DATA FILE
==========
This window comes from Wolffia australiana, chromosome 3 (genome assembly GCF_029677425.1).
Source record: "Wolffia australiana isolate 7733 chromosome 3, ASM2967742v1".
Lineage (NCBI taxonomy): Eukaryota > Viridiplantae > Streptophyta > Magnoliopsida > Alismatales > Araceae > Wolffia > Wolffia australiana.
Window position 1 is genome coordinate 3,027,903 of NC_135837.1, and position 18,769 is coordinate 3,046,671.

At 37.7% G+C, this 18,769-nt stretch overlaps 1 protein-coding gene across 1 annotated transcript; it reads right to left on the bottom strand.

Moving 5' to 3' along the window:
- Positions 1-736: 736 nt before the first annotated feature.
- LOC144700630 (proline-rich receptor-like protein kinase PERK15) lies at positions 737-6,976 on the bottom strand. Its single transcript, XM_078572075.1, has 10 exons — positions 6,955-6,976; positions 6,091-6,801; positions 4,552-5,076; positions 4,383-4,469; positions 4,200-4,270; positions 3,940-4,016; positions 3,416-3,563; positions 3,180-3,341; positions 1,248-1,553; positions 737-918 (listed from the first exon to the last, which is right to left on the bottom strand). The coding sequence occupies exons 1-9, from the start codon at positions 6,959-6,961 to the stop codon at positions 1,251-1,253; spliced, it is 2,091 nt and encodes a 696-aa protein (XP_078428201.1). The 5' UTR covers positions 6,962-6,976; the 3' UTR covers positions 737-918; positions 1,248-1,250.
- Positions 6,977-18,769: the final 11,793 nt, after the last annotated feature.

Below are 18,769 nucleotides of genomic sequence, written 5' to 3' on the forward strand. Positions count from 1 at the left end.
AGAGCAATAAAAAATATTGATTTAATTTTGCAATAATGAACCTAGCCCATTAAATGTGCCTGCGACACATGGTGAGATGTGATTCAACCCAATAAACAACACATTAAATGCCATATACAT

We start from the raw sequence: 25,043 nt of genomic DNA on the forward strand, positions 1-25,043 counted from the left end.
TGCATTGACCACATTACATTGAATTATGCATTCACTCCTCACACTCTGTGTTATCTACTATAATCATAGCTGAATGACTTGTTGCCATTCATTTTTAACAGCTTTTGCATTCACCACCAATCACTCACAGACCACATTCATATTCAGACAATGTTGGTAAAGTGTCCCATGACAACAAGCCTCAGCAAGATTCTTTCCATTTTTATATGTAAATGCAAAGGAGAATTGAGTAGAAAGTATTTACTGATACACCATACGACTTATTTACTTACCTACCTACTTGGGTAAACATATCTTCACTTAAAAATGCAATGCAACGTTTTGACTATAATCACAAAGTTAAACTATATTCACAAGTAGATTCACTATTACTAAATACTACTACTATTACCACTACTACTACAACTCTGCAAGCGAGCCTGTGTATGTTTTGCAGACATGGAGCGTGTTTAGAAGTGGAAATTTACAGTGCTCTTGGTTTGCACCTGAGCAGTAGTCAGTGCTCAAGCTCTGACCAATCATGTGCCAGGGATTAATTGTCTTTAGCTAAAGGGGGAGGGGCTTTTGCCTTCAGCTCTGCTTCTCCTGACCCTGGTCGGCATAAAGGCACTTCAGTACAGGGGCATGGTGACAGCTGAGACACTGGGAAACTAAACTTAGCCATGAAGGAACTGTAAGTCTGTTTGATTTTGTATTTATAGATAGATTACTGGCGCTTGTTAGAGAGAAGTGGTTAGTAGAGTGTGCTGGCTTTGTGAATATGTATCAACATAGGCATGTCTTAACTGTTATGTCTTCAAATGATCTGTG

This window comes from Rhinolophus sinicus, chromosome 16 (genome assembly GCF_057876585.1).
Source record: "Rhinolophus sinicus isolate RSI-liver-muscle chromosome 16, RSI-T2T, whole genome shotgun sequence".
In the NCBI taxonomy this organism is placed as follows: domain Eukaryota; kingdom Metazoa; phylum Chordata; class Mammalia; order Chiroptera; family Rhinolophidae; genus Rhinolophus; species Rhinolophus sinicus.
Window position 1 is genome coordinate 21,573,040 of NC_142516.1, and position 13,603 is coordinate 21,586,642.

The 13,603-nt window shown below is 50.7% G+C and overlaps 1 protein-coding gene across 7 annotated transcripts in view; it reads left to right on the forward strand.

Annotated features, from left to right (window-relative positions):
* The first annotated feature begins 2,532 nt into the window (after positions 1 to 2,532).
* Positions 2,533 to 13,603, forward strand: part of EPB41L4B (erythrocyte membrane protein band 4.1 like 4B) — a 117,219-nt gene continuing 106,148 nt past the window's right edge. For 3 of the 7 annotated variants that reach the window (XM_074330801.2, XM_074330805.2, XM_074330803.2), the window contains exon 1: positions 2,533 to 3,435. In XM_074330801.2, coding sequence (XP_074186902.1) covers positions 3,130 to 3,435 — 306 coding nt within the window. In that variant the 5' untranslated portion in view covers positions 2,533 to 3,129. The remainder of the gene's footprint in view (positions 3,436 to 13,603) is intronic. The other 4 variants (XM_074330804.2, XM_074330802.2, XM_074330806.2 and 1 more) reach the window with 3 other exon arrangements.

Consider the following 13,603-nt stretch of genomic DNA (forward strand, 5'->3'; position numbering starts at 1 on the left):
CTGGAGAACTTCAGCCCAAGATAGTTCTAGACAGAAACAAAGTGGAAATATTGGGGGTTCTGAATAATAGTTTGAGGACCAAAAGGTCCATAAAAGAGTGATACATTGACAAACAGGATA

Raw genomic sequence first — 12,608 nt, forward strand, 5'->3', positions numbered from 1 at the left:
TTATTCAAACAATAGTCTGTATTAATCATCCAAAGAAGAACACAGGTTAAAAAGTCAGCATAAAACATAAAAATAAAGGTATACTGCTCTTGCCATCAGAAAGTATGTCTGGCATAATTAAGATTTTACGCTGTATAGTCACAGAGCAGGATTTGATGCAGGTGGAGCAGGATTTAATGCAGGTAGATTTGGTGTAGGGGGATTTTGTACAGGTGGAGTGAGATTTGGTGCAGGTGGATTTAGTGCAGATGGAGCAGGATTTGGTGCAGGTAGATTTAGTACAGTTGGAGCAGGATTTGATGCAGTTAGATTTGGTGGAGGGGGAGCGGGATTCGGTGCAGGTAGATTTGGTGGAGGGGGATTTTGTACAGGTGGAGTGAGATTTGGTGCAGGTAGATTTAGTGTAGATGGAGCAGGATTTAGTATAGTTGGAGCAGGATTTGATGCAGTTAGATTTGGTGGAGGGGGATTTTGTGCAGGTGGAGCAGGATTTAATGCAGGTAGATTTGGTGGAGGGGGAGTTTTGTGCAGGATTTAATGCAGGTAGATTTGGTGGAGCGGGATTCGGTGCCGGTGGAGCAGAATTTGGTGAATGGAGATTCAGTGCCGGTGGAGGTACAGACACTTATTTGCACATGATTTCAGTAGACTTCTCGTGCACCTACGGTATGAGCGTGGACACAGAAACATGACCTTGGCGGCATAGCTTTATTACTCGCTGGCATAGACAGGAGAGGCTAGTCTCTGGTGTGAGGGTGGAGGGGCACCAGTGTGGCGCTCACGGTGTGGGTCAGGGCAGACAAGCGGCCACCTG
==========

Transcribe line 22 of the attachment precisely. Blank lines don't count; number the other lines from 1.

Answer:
Consider the following 13,603-nt stretch of genomic DNA (forward strand, 5'->3'; position numbering starts at 1 on the left):